Raspberry Pi anyone?

What is all this talk about Raspberry Pi?

Essentially the ‘Raspberry Pi’ is a single-board computer developed in the UK by the Raspberry Pi Foundation. Their intention is to revive that era of BBC Micro script-kiddies by stimulating the teaching of basic computer science in schools. This essentially failed first time round due to the fairly inaccessible cost to the average working-class household, but the not-for-profit Raspberry Pi foundation has partnered with the likes of RS Components and Farnell in order to deliver this amazing device for under £30.

Yes… you heard me correctly…. under £30!Raspberry Pi

So what do I get for the price of an Indian takeaway?

Based on a Broadcom BCM2835 system on a chip (SoC), the design includes an ARM1176JZF-S 700 MHz processor, high performance video and graphic capability from a VideoCore IV GPU, 256 megabytes of RAM, 1 x Audio out, 2 x USB ports, an SD Card socket, Ethernet, Composet Video-out and HDMI Video out too. In addition there are some GPIO (General Purpose Input/Output) connectors for future expansion and to add electronic development (think Arduino….) to it too.

The Raspberry Pi website offers pre-built Debian and Arch Linux ARM distributions for download, and they plan to include tools for supporting Python as the main programming language, with support for the fabled BBC BASIC, (using “Brandy Basic”, the BBC BASIC clone), and Perl.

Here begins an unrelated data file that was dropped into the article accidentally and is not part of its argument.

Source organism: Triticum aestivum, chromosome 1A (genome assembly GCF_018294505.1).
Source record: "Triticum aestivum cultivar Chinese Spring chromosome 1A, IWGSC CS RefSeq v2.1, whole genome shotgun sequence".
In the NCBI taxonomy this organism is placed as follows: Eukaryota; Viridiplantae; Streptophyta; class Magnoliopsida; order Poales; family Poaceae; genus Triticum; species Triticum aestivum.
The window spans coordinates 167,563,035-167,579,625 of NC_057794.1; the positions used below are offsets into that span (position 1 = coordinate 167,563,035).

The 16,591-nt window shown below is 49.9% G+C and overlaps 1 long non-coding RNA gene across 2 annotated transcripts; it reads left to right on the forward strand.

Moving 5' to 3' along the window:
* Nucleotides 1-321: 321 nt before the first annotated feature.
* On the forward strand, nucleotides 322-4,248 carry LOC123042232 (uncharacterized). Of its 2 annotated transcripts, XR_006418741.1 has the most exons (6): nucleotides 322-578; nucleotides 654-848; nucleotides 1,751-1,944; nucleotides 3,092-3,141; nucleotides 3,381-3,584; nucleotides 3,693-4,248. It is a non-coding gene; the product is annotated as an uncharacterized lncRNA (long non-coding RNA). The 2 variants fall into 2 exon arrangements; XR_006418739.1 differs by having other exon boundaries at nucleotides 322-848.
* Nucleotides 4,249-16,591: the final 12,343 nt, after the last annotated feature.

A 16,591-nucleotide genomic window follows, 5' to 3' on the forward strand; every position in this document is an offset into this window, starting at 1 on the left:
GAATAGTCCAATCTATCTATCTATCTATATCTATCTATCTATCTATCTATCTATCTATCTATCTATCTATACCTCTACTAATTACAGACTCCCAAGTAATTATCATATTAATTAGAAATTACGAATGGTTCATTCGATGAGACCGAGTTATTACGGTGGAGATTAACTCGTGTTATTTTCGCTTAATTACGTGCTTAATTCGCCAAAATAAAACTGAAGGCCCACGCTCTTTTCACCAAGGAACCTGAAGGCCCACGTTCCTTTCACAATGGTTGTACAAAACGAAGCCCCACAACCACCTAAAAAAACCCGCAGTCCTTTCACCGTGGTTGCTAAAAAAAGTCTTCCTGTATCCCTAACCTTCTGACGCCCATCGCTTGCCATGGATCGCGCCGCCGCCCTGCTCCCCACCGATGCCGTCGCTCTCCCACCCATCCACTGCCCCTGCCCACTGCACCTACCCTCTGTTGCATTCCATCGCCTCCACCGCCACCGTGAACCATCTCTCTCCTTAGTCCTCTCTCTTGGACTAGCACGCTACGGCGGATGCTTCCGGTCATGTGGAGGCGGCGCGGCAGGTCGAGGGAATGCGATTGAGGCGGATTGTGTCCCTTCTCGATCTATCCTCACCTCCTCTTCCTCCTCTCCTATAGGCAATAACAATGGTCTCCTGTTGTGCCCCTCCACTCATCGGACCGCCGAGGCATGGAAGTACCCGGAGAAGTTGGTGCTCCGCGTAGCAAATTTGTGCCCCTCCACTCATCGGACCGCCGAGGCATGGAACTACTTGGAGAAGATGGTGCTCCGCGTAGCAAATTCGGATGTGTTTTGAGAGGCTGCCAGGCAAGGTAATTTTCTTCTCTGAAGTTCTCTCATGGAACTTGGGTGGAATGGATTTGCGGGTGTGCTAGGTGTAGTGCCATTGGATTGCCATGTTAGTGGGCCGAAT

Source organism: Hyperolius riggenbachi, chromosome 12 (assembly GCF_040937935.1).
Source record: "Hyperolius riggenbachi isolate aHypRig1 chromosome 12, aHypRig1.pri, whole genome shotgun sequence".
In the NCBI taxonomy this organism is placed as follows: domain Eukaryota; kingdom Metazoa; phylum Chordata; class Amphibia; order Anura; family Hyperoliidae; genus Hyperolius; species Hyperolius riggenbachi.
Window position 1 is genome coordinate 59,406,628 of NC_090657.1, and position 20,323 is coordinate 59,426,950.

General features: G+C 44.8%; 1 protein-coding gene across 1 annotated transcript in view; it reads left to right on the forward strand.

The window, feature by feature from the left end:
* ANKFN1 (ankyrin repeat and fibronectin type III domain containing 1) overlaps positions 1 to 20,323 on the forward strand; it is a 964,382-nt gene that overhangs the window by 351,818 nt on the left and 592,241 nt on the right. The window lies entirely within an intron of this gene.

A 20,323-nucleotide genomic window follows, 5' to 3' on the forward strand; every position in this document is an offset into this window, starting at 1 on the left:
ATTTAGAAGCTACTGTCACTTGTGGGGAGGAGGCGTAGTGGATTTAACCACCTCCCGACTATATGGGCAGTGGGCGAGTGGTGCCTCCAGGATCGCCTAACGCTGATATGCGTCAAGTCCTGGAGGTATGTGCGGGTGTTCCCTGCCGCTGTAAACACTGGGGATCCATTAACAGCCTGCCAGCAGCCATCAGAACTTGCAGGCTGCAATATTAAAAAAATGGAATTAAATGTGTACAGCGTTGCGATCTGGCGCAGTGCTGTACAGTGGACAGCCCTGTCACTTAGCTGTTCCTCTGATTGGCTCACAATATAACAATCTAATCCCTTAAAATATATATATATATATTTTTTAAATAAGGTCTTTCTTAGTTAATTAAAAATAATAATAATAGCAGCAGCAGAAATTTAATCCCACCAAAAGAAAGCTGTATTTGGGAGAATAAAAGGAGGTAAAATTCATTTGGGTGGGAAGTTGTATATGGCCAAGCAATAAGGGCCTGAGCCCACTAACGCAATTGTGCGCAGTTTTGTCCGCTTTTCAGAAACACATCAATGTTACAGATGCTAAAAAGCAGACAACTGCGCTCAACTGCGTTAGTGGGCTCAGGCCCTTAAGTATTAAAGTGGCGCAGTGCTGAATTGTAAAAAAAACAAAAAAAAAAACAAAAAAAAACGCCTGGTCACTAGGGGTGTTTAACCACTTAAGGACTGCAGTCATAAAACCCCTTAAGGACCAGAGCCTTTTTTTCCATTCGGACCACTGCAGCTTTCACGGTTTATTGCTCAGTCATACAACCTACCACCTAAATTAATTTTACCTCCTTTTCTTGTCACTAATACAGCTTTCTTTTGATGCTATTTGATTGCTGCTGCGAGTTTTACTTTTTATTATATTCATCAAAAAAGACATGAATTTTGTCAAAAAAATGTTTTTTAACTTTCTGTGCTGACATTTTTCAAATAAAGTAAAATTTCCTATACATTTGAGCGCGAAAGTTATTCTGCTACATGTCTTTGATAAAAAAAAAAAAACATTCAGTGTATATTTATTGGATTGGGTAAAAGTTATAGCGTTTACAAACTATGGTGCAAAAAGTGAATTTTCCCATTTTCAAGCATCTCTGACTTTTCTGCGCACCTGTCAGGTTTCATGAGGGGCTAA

Why is it so cheap?

The Raspberry Pi Foundation a charity, so you can’t buy shares in their company. They want to see it being used by kids all over the world to learn programming, and to support them, they’d love you to buy one!

They will also be offering a package where you can do a buy-one-give-one purchase, and will be accepting donations too.

Come on now, isn’t this just a toy?

Well… No, not really. This tiny platform has as much processing power as a cheap PC did 7 years ago, and with the integrated GPU, it can handle full 1080p HD Video. That’s something that some of you will have trouble doing with your games consoles. In fact it is so powerful that people have already demonstrated Quake 3 running on it!

Can you use this straight away?

Yes and no… Once you’ve managed to actually get your hands on one, it’s no mean feat to get it up and running. The Debian ‘Squeeze’ Linux distribution on the Raspberry Pi website gives you a recognisable linux distribution with a reference root filesystem from Gray and Dom, containing LXDE, Midori, development tools and example source code for multimedia functions.

But what can I really use it for?

How about a Media Centre for your TV? The clever guys at www.raspbmc.com and OpenELEC  have already ported XBMC (XBox Media Centre) onto the Pi, and early reports show that it can handle the video and sound very well, and draw its power from the USB port on the back of your TV!

Ok, you’ve got my interest, where can I buy one?

RS Components [LINK]

Farnell [LINK]

 

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